• Dedicate staff to implementing the TOD Action Plan. This includes pursuing development on PRT property, helping to integrate TOD into PRT planning projects, hosting regional coordination meetings, and collaborating with partners on TOD supportive activities. (Start in 2023)
  • Dedicate funds to support PRT TOD projects. These funds would be used for pre-development services, advising on funding strategies, and other tasks related to successful TOD on PRT property. (Completed through FY24 Budget)
  • Create policies and/or guidelines for equitable and sustainable development. These guidelines would apply to PRT projects and could be used to determine PRT support for projects by others. (Start in 2023)
  • Establish process for development-funded transit service. This would provide a new revenue stream, support better transit service at dense new sites, and better serve surrounding areas. (Start in 2024)
  • Develop strategy for using federal and/or PRT funds to directly support TOD projects on PRT property. (Start in 2024)
  • Work with municipalities to incorporate transit and TOD into development review processes. Work has already begun with the City of Pittsburgh. Speak with smaller municipalities to understand and address their needs. (Ongoing)
  • Use planning projects to coordinate transit, infrastructure, and land uses sustainably and equitably throughout the county. Relevant programs and projects:
    • Station Area Planning (Ongoing)
    • Corridor Planning (Ongoing)
    • Facilities Master Plan (Ongoing)
    • Park and Ride Study (Start in 2023)
  • Increase the impact of PRT projects by proactively partnering with municipalities prior to the start of planning. Use discussions to develop an appropriate role for them ranging from stakeholder to full member of the planning team. As part of these discussions, address local capacity needs so that partners can maximize the benefits of the project for communities. Relevant projects:
    • Homestead to McKeesport Corridor Plan (Ongoing)
    • East/Central River to River Corridor Feasibility Study (Start in 2023)
    • Extending the East Busway Corridor Feasibility Study (Start in 2024)
  • Work with developers of TOD projects on PRT property to make childcare, affordable housing, and other services available to PRT employees to improve their quality of life and help overcome talent attraction and retention issues. (Start in 2024)
  • Partner with City of Pittsburgh on studies to tackle complicated mutually beneficial opportunities including building over busways, funding staff to undertake TOD activities, and using vacant property studies and other projects to create sites for TOD. (Start in 2024)
  • Convene quarterly partners meeting to maintain momentum, share information, and develop new resources to support collective TOD action. (Ongoing)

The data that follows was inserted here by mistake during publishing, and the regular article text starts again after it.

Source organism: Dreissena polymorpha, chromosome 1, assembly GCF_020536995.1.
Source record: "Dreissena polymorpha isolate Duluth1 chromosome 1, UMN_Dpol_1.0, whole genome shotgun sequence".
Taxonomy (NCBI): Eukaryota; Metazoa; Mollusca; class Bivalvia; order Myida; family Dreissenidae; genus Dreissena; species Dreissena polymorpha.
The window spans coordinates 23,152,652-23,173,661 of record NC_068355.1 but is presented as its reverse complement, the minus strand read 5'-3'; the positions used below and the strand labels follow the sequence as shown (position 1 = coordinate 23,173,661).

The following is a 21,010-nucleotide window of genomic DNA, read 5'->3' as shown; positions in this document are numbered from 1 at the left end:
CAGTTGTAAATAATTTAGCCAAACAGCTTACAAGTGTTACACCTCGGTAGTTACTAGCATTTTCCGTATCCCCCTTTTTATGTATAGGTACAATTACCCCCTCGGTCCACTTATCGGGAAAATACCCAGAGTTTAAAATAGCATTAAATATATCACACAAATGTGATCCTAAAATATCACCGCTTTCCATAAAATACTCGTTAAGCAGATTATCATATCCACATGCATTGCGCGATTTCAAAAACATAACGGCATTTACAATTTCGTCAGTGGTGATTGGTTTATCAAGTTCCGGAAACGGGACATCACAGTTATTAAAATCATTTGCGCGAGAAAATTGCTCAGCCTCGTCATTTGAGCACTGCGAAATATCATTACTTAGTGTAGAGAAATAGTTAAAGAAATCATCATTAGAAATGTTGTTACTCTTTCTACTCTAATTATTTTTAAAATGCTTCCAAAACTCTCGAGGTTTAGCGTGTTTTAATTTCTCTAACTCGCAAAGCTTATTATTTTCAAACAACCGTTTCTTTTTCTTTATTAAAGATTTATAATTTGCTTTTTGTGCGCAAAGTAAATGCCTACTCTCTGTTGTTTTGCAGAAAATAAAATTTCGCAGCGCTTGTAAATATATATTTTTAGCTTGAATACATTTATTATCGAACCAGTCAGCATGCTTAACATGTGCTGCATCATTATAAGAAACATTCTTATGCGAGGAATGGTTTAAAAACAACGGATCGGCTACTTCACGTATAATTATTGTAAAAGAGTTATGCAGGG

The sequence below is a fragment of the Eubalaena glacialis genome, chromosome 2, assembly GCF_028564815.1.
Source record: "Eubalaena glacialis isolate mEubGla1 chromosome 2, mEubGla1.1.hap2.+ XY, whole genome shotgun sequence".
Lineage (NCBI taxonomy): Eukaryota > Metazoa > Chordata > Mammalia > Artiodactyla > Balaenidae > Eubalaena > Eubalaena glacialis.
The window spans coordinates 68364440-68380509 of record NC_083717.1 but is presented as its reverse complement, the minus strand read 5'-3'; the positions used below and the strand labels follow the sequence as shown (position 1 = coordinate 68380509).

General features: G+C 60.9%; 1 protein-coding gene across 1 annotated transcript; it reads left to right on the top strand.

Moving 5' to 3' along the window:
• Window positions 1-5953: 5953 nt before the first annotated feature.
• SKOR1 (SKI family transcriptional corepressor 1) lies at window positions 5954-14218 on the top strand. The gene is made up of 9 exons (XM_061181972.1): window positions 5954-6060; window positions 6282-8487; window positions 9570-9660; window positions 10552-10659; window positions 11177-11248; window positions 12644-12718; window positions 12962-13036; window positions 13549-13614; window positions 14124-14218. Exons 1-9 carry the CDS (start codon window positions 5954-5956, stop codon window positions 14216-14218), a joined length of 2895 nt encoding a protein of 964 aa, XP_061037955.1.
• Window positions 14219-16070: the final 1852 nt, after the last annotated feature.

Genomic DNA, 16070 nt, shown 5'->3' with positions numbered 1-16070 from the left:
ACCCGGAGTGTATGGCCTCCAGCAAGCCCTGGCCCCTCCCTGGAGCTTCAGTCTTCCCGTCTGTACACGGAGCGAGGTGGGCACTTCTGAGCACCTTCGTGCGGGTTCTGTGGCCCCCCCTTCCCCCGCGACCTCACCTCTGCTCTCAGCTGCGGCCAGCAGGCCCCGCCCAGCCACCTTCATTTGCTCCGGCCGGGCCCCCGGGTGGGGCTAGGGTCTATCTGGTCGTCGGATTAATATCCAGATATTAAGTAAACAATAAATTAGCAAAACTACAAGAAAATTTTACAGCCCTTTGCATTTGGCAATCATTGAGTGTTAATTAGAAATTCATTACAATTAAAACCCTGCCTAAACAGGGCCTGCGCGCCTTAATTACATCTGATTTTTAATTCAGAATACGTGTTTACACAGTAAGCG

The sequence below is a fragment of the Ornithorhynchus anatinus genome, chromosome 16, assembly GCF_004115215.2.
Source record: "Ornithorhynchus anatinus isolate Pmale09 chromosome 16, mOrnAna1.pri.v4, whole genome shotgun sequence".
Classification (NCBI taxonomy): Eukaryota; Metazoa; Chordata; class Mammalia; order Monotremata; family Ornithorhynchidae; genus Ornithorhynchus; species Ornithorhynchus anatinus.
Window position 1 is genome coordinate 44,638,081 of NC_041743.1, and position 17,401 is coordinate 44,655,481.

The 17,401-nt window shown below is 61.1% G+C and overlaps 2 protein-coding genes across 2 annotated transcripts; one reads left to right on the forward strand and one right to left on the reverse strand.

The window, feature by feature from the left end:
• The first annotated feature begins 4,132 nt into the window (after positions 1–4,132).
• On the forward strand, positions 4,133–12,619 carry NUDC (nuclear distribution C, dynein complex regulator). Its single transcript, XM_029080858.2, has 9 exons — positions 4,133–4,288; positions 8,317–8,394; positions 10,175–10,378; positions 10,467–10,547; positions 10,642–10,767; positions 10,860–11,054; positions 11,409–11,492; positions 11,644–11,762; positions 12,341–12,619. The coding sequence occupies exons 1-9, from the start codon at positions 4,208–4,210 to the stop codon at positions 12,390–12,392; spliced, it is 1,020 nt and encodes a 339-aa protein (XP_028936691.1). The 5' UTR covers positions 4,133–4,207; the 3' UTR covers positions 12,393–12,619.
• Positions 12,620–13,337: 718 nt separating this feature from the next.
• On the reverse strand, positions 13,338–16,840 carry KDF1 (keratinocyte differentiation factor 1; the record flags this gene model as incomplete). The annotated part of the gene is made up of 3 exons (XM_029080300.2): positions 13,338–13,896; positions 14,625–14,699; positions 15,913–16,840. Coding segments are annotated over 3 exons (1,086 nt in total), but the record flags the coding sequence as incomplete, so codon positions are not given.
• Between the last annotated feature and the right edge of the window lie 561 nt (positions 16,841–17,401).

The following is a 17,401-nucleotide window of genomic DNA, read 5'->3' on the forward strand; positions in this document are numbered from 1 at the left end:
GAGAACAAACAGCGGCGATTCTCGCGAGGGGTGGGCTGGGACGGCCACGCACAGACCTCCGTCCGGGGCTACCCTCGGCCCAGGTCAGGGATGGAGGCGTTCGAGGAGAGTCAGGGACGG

• Maintain public-facing TOD website to provide information about the TOD Action Plan, PRT’s activities including open RFPs, relevant projects, PRT and partner generated resources such guidelines and presentations, and TOD Five-Year Progress Reports. Present materials in ways that different audiences can find them. (Ongoing)

  • Use municipal planning and rezoning projects to establish supportive conditions for TOD. Projects include comprehensive planning, neighborhood planning, property studies, master planning, and district or larger scale rezonings. Ensure development is transit adjacent, equitable, affordable, sustainable, and limits parking. Example projects:
  • Integrate TOD strategy into Allegheny County Comprehensive Plan and SALDO Updates. Define nodes and corridors with dense, mixed-use development adjacent to existing transit corridors and those proposed in NEXTransit. Establish policies and strategies that can provide a basis for municipal action. Incentivize implementation by providing grants to fund municipal planning projects and rezonings. Use Comprehensive Plan policies and strategies when evaluating and approving municipality proposed SALDO/zoning amendments. PRT can support the planning process on transit and TOD matters. (Forthcoming)
  • Lead, fund, and approve TOD projects. Housing authorities and redevelopment authorities should prioritize the funding of projects within a ½ mile walkshed of frequent transit (and within ¼ mile of frequent transit if possible). Where projects are near transit, work with developers to provide improvements to make the site transit accessible. Whenever possible, planning departments / staff should lead design and engagement processes to establish community-supported development goals for the RFP. (Ongoing)